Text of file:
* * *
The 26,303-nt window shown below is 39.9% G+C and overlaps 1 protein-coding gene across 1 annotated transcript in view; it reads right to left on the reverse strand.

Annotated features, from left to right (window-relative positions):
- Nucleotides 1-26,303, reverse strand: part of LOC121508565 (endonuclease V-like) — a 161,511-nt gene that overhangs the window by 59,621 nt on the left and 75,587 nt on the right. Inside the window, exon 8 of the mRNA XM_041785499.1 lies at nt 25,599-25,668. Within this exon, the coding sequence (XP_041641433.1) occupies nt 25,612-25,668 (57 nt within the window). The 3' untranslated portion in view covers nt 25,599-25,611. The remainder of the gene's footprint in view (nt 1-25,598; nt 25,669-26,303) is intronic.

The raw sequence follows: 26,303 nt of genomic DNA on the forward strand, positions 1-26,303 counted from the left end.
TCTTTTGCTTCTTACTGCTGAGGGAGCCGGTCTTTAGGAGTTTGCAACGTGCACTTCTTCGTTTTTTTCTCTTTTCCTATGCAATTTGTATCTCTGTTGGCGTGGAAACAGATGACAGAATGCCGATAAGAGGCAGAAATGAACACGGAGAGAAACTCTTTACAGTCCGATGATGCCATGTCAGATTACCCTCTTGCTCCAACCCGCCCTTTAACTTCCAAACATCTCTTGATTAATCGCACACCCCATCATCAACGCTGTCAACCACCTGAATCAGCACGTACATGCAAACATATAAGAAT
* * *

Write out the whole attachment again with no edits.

The 26,303-nt window shown below is 39.9% G+C and overlaps 1 protein-coding gene across 1 annotated transcript in view; it reads right to left on the reverse strand.

Annotated features, from left to right (window-relative positions):
- Nucleotides 1-26,303, reverse strand: part of LOC121508565 (endonuclease V-like) — a 161,511-nt gene that overhangs the window by 59,621 nt on the left and 75,587 nt on the right. Inside the window, exon 8 of the mRNA XM_041785499.1 lies at nt 25,599-25,668. Within this exon, the coding sequence (XP_041641433.1) occupies nt 25,612-25,668 (57 nt within the window). The 3' untranslated portion in view covers nt 25,599-25,611. The remainder of the gene's footprint in view (nt 1-25,598; nt 25,669-26,303) is intronic.

The raw sequence follows: 26,303 nt of genomic DNA on the forward strand, positions 1-26,303 counted from the left end.
TCTTTTGCTTCTTACTGCTGAGGGAGCCGGTCTTTAGGAGTTTGCAACGTGCACTTCTTCGTTTTTTTCTCTTTTCCTATGCAATTTGTATCTCTGTTGGCGTGGAAACAGATGACAGAATGCCGATAAGAGGCAGAAATGAACACGGAGAGAAACTCTTTACAGTCCGATGATGCCATGTCAGATTACCCTCTTGCTCCAACCCGCCCTTTAACTTCCAAACATCTCTTGATTAATCGCACACCCCATCATCAACGCTGTCAACCACCTGAATCAGCACGTACATGCAAACATATAAGAAT